February 08, 2008

France’s innovative transport concepts fight traffic and strikes, making Paris a heaven on wheels

Americans as a whole have not traditionally looked to France as a country of innovation. But transport has been an exception to this rule, with the TGV high speed train and the Paris metro, long seen as models in their industries, as well as the Smart Car, the squat ultra-compact that debuted in France and can now be seen on American streets.

But now in France, where traffic is a national headache and transport and taxi strikes seem to hit as regularly as the seasons, people have taken innovation into their own hands. As a result, there is no country in the world where there are more unorthodox ways of getting around than in France, and in particular, Paris. And now cities around the world, including New York and Washington DC, are beginning to take notice. Both cities are looking into adopting a number of measures that are now being tried in France.

Just last summer, the city of Paris debuted a new self-service bicycle transit system called Velib’. The name is a combination of the French slang word for bicycle (“velo”) and “liberte”. As the name suggests, Velib’ gives people in Paris more freedom to help themselves get around the city.

The Velib project in Paris recently won the city the 2008 Sustainable Transport Award from the Institute for Transportation and Development Policy.

Vélib’ was the brainchild of Paris mayor, Bertrand Delanoë, a Socialist and longtime green campaigner who pledged to double the number of cycle lanes in the French capital by the end of this year and reduce car traffic by 40 percent by 2020.
For inspiration, Delanoë’s team looked to Lyon, where a similar, smaller bicycle rental program was started two years ago with great success.

Parisians and visitors alike can now pick up and drop off comfortable, well-maintained bicycles throughout the city. In Paris a 10,648 bikes were made available at 750 locations at the operation’s inception. By the end of 2007, Velib’ stations dotted Paris approximately every 900 feet for a total of 1,451 locations and 20,600 bikes.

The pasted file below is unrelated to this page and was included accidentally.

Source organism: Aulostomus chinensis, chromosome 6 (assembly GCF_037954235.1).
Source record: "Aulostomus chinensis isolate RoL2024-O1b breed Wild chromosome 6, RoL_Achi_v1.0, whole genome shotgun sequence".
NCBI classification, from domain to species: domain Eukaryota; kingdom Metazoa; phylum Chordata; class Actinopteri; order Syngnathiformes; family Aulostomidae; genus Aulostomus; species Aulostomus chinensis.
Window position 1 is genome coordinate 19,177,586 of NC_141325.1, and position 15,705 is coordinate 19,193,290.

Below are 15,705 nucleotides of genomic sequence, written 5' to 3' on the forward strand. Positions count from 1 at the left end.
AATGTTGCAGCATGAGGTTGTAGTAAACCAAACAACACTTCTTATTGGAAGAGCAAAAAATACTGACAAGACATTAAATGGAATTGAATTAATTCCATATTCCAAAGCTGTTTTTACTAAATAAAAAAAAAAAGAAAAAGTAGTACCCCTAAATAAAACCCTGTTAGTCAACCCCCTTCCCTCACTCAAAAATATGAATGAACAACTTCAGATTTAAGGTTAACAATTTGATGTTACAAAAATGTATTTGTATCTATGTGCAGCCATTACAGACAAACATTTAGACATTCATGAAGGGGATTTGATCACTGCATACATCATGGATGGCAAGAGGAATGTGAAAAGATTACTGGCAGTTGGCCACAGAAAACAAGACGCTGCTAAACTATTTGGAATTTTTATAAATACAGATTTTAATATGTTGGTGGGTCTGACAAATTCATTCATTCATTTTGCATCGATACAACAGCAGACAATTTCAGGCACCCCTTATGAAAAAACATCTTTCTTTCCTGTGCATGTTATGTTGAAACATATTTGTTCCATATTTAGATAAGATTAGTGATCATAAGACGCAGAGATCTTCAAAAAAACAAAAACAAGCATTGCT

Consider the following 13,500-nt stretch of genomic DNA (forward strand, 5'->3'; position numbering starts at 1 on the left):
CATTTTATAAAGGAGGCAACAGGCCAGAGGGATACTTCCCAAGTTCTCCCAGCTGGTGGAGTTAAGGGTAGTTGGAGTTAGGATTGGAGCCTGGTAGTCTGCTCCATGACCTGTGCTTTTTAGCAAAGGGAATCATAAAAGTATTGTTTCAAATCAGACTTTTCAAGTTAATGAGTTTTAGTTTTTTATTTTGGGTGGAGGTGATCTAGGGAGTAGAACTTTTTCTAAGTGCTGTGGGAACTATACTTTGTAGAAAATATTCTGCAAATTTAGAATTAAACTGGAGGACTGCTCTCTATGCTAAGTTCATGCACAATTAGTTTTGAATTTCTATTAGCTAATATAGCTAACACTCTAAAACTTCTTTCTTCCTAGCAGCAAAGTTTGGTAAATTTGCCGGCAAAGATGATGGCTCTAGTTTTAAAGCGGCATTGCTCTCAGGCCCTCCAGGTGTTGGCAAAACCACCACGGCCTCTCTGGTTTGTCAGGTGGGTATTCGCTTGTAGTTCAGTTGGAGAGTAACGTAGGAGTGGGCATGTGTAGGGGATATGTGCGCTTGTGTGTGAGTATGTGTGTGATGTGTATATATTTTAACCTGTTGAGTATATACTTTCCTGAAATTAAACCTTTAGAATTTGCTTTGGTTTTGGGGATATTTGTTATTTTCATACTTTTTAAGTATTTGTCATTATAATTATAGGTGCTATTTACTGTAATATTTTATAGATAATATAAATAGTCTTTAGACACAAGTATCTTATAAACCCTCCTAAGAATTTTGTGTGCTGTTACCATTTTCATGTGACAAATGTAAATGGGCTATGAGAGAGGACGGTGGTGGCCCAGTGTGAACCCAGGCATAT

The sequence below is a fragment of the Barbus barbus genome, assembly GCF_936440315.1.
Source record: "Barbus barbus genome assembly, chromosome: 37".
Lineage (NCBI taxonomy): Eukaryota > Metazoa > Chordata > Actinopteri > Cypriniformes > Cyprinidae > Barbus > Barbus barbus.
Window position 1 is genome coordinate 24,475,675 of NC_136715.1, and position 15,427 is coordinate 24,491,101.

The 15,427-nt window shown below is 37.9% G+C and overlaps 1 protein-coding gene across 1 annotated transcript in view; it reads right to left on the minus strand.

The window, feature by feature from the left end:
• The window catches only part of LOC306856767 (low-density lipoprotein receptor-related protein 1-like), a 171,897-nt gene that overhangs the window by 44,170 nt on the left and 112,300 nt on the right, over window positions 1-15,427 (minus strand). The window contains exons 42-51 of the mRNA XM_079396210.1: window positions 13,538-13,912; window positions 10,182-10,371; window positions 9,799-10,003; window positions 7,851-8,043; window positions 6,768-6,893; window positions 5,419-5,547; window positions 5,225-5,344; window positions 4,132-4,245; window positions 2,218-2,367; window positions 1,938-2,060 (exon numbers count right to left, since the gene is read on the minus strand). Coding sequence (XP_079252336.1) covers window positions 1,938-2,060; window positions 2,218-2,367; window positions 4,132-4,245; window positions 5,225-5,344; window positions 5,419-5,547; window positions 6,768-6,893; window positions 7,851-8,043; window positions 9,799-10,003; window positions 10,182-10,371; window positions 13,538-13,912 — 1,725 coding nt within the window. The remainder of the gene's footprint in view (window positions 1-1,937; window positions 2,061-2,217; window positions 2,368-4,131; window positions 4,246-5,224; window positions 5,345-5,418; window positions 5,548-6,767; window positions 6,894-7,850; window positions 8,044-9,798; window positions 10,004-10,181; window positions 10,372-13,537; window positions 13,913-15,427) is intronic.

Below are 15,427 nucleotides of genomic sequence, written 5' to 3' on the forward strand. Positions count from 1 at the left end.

To access the bikes, riders select a one-day card for 1 euro, a weekly card for 5 euros or an annual card for 29 euros. After the purchase of an access card, riding for the first half-hour is free and a supplement of 1 euro is charged for an additional half-hour, 2 euros for another 30-minutes and 4 euros for every addition half-hour after that. For example, a 25 minute trip is free, a 50 minute trip costs 1 euro, and an hour and 15-minute ride would cost 3 euros.

With over 371 km (230 miles) of cycling lanes, Paris is a great place to bike. And Velib’ is a great way to help solve Paris’ traffic problems, get where you are going faster and stay in shape all at the same time. So far, the program has been popular and has been adopted as a way of life by many Parisians.

Each Velib’ parking station is equipped with muni-meters to purchase one and 7-day passes and to pay any additional charges once the bike is dropped off. Velib’ meters also provide information on other station locations. Application forms for the annual card are available at Paris District City Halls, metro stations and even pastry shops throughout the city. For more information visit: Velib Paris (French language only).

Of course, not all of Paris is bike-friendly. The Paris police department has so far refused to grant a permit for a cycle path along the Champs-Élysées, fearing that this would hopelessly congest the city’s main traffic artery.